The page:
10. ***Mini Update*** "Over the past several months there has been a lot of work going on behind the scenes that has been confined to code… nothing visible to really show. More recently, more and more of this work is now being tied together and integrated into the larger simulation. The included screen shot shows some of this work: - Air Combat Maneuvering (ACM) modes. The Hornet has several ACM modes that include boresight acq, vertical acq, wide acq, and long range auto acq. In the image, you can see vertical acq selected, illustrated on the HUD and attack display. Much of the radar effort is currently focused on Single Track Target (STT) logic. - Not as obvious in this image, but target aging is also now implemented. Unlike our current implementation of air-to-air radar that is based on target IDs, the Hornet moves us to a much more realistic air-to-air radar model that faithfully simulates the radar beam. - On the Azimuth Display (aka RWR scope), we now have detection logic working that uses a much improved simulation of radar detection. In a related matter, the Control Indicator Panel is also now function that allows the Azimuth Display and DDI EW page to tailor the displays. This also includes the correct BIT. - On the left DDI you will note that waypoint data is now displayed on the HSI with the ability to select one of five sequences. You may also notice TACAN and ADF information is also displayed. In the second image, you can observe some improvements we are making to the reflective properties of the displays. Thanks, Matt “Wags” Wagner Senior Producer"
  11. ***Update*** "While we’ve already undertaken the development of an engine model with the Viggen, we decided last year to completely redesign this portion of our simulation framework, in order to create an much more in-depth and realistic simulation of a turbofan engine. This will also help us in recreating the P&W TF-30 engines for the F-14A, as well as other turbofan, turbojet, or turboshaft engines for our future product lineup. The F-14B is powered by two F110-GE-400 turbofan engines with variable exhaust nozzles and afterburner augmentation.They are dual-rotor engines consisting of a three-stage fan driven by a two stage, low-pressure turbine and a mechanically independent, aerodynamically balanced, nine-stage high-pressure compressor driven by a single-stage, air-cooled, high-pressure turbine. Engine operation is automatically regulated and maintained electrically by the augmenter fan temperature control unit and by throttle inputs to the main engine control. This new F110 model has been built entirely from scratch, incorporating many new features and improving the accuracy and fidelity of the engine simulation. The following components of the engine have been modeled based on actual F110 engine data gathered from various sources: Air Inlet Control System (AICS) The primary job of the AICS is to provide quality airflow to the engine in sufficient quantities to prevent engine operation issues. This involves a reduction of the speed of air entering the engine’s fan/compressor face. During this process, incoming freestream airflow is slowed and compressed. As a result, ram temperatures and pressures entering the engine are increased. On the F-14 this is achieved primarily by a system of 3 moving ramps per side that are scheduled based on flight conditions. During supersonic flight, these ramps are scheduled to move in a way that creates multiple shockwaves to more efficiently compress incoming air than a conventional duct would. The efficiency of the inlet’s pressure recovery throughout the flight envelope has been captured from real F-14 flight test data for use in the Heatblur F-14. Considerations for ramp actuator malfunctions have been made, which can include thrust loss and reduced stability margin (i.e. higher potential for compressor stall) if the ramps are out of their scheduled positions (i.e. high speed with the ramps in their stowed position...don’t do this!). Augmenter Fan Temperature Controller/Main Engine Control (AFTC/MEC) The AFTC/MEC on the F-14 is similar to a FADEC (Full Authority Digital Engine Control) in function. It schedules fuel to the engine and afterburner based on numerous inputs. It also provides limiting functions to prevent engine damage and reduce risk of compressor stalls. RPM, EGT, and acceleration/deceleration are all limited by the AFTC to ensure safe engine operation. Other AFTC functions include engine start control, asymmetric thrust limiting, automatic relight, and fault detection. Fault detection automatically switches the engine control to secondary mode in the event of core overspeed, fan speed signal loss and other abnormal conditions. The AFTC/MEC simulation on the Heatblur F-14 takes in probe temperatures and pressures from the AICS, Mach number, pilot throttle positions, fan and core rpms, and engine ignition status, and outputs demanded fuel valve positions. These valve positions correspond to fuel flows that will cause the engine’s core to accelerate or decelerate as demanded by the pilot. While the pilot can demand a certain core speed, the AFTC is also constantly monitoring other engine parameters, such as N2 RPM and EGT to ensure that engine design limits are not exceeded and engine damage does not occur. Essentially, the AFTC protects the engine from the pilot while trying its best to give the pilot what he/she demands. When AFTC failures occur, the AFTC/MEC model reverts to what is known as secondary mode, in which the MEC governs N2 speed based on throttle inputs, but protection features such as EGT limiting are no longer available. Be aware that engine stall margin is decreased slightly at low rpm in this mode. Fuel Metering Unit (FMU) The FMU consists of the system of valves and pumps responsible for carrying out AFTC fuel schedule demands. The AFTC outputs fuel valve position commands which in turn spray high pressure fuel into the combustor and afterburner when in use. The Heatblur F-14 model consists of a system of valves that open/close according to AFTC demands, as well as a shutoff valve for engine fires and automated shutdown commands coming from the AFTC. Failures such as stuck valves and clogged fuel filters may be implemented in the future. Gas Generator (N2) The gas generator is the heart of any turbomachinery. Its primary purpose is to provide hot, high pressure air to the combustor. This is done by reducing the speed and increasing the pressure/temperature of the incoming inlet air even further, which the F110 can do at a pressure ratio of in excess of 30:1. The gas generator on the F110 is driven by a single stage high pressure turbine. The gas generator simulation in the Heatblur F-14 is robust, with the speed and acceleration of the core determined by fuel flow from the FMU, the speed of air entering the engine, and the inertia of the core itself. The amount of fuel introduced into the flow by the FMU directly corresponds to changes in torque applied to the power turbine, which in-turn changes the compressor speed as it is connected to the same spool. Failures such as compressor stalls (core airflow disturbances) may affect core speed, as well as any failures of upstream components that affect the fuel flow, such as AFTC/MEC or FMU failures. Fan (N1) The fan on the F110 is driven by a two stage turbine, with a bypass duct that is mixed back in to the core flow in the afterburner section. The bypass ratio of the F110 is about 0.85. Low-bypass ratio turbofans such as the the F110 have the benefit of improved fuel economy at cruise speeds, while still maintaining very good high speed performance. This makes them excellent engines in fighter aircraft applications. The Heatblur F-14 fan simulation is driven as a function of core speed, with a given steady state core speed corresponding to a steady state fan speed. Any failures affecting the core will also affect fan speeds. Combustor/Exhaust Gas Temperature Model The combustor section of the F110 ensures that high pressure fuel flow is efficiently ignited, dramatically increasing the temperature and pressure of the gases before the flow is expanded through power turbine section. The Heatblur F-14 combustor/EGT simulation is dependent on the amount of fuel being introduced into the engine, which is determined by the AFTC/MEC and FMU models. Afterburner The afterburner on the F110 provides extra thrust by introducing additional fuel into the flow after the power turbine section. Fuel flow to the afterburner is controlled by the AFTC and AB Fuel Control (AFC), with its own set of high pressure fuel pumps that cycle fuel back to the engine boost pumps when afterburner is not in use. This ensures that high pressure AB fuel is available at all times to prevent thrust lags and surges when AB is initiated. The Heatblur F-14 afterburner simulation is purely dependent on available AB fuel flow and throttle position, with the extra thrust as a function of AB fuel flow and nozzle position. Failures to the AFTC/MEC, AB fuel pump failures, or exhaust nozzle failures will affect AB operation and performance. AB operation is inhibited when in AFTC/MEC secondary mode. Starting System The engine start system is a turbine powered either by a ground air/power cart or via a crossbleed start from the opposite engine. Ground power can achieve approximately 30% N2 before light-off. In our F-14 starter simulation, the ENG CRANK switches open pneumatic valves allowing the ground cart air to begin spool-up of the core. As the core spins up, the MEC primes the engine with fuel and provides ignition and fuel control up to 59% N2 RPM. Variable Exhaust Nozzle The variable exhaust nozzle is responsible for controlling the expansion of exhaust flow downstream of the afterburner section. Engine exhaust gases at higher thrust settings are discharged through the nozzle throat at sonic velocity and are accelerated to supersonic velocity by the controlled expansion of the gases. Varying nozzle throat area controls fan stall margin, which optimizes performance. The Heatblur F-14’s nozzle simulation is dependent on Mach number, altitude, throttle position, weight on wheels, engine oil pressure, and AB operation status. Failures in the nozzle will affect engine thrust and stability. We’re still working on completing our engine simulation. In particular some of the remaining items to be completed pre and post early access include the: Engine Oil System Bleed Air Draw Effects Generator Load Effects AICS Anti-Ice and Icing Effects AFTC/MEC Secondary Mode Effects Reduced Arrestment Thrust System (RATS) Asymmetric Thrust Limiting Afterburner Ignition System Throttle Control Modes (Approach Power Compensator already complete) Windmill and Cross-start failures and effects Battle Damage Effects FOD Effects This new engine modeling will serve as a robust and deep base for all of our future jet aircraft simulation. An accurate recreation of the aircraft’s powerplant and all of the follow on effects is important, as it allows us to more accurately depict common F-14 flight characteristics, failure states and especially dangerous situations arising from engine related issues. These effects will become even more apparent as we simulate the TF-30 engines as found in the F-14A. Be gentle with those throttles! Below are a couple of exports from our engine diagnostic interface. The descriptions above each column describe the conditions in which the snapshot of data was taken in.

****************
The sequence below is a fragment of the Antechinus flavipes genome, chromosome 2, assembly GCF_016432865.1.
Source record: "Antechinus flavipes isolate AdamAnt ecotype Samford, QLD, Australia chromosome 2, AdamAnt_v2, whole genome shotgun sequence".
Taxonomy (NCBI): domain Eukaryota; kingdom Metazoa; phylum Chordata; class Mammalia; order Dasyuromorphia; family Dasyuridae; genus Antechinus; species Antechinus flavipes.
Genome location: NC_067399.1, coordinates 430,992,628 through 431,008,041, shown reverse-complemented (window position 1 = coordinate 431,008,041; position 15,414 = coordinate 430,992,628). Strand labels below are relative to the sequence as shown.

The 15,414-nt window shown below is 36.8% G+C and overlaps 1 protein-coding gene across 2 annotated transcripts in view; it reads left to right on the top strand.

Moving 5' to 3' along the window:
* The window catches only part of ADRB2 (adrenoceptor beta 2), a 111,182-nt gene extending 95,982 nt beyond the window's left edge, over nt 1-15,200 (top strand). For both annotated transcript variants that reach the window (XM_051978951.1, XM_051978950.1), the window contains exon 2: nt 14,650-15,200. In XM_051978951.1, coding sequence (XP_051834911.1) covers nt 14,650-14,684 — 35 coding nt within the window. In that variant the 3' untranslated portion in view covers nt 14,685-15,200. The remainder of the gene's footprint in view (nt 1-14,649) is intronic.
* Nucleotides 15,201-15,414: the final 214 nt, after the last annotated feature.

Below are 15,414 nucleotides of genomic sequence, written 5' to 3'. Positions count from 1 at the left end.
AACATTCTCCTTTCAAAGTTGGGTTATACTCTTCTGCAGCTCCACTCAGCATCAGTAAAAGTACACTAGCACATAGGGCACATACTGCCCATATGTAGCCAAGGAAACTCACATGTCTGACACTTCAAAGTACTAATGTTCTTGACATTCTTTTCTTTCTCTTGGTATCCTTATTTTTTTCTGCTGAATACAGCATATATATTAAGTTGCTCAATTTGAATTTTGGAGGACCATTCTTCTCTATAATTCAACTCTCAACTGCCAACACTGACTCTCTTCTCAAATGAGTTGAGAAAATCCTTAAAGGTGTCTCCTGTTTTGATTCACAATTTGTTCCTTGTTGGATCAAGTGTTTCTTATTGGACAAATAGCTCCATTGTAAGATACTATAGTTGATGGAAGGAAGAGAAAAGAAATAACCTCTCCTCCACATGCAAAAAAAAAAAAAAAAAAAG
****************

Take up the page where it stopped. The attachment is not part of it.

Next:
12. Love that Cardinal